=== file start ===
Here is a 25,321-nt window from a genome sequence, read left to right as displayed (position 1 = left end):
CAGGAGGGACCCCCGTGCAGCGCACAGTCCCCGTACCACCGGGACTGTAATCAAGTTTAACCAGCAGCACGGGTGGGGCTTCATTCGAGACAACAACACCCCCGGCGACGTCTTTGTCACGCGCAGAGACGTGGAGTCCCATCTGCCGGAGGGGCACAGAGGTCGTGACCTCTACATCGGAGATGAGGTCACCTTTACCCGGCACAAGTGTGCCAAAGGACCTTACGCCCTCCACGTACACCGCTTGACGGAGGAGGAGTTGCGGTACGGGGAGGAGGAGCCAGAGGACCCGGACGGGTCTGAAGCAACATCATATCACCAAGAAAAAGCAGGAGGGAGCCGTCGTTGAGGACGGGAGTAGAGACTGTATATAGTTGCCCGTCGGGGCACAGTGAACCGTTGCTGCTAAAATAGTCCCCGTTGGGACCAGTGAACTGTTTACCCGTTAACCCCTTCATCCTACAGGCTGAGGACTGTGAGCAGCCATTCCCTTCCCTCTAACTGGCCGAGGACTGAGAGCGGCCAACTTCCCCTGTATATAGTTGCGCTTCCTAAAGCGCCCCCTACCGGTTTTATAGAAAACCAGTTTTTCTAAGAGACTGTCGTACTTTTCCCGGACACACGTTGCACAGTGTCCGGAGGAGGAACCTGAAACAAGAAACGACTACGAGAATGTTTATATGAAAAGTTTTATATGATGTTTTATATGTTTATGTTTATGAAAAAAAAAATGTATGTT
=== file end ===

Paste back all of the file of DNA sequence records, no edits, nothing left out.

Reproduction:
Here is a 25,321-nt window from a genome sequence, read left to right as displayed (position 1 = left end):
CAGGAGGGACCCCCGTGCAGCGCACAGTCCCCGTACCACCGGGACTGTAATCAAGTTTAACCAGCAGCACGGGTGGGGCTTCATTCGAGACAACAACACCCCCGGCGACGTCTTTGTCACGCGCAGAGACGTGGAGTCCCATCTGCCGGAGGGGCACAGAGGTCGTGACCTCTACATCGGAGATGAGGTCACCTTTACCCGGCACAAGTGTGCCAAAGGACCTTACGCCCTCCACGTACACCGCTTGACGGAGGAGGAGTTGCGGTACGGGGAGGAGGAGCCAGAGGACCCGGACGGGTCTGAAGCAACATCATATCACCAAGAAAAAGCAGGAGGGAGCCGTCGTTGAGGACGGGAGTAGAGACTGTATATAGTTGCCCGTCGGGGCACAGTGAACCGTTGCTGCTAAAATAGTCCCCGTTGGGACCAGTGAACTGTTTACCCGTTAACCCCTTCATCCTACAGGCTGAGGACTGTGAGCAGCCATTCCCTTCCCTCTAACTGGCCGAGGACTGAGAGCGGCCAACTTCCCCTGTATATAGTTGCGCTTCCTAAAGCGCCCCCTACCGGTTTTATAGAAAACCAGTTTTTCTAAGAGACTGTCGTACTTTTCCCGGACACACGTTGCACAGTGTCCGGAGGAGGAACCTGAAACAAGAAACGACTACGAGAATGTTTATATGAAAAGTTTTATATGATGTTTTATATGTTTATGTTTATGAAAAAAAAAATGTATGTT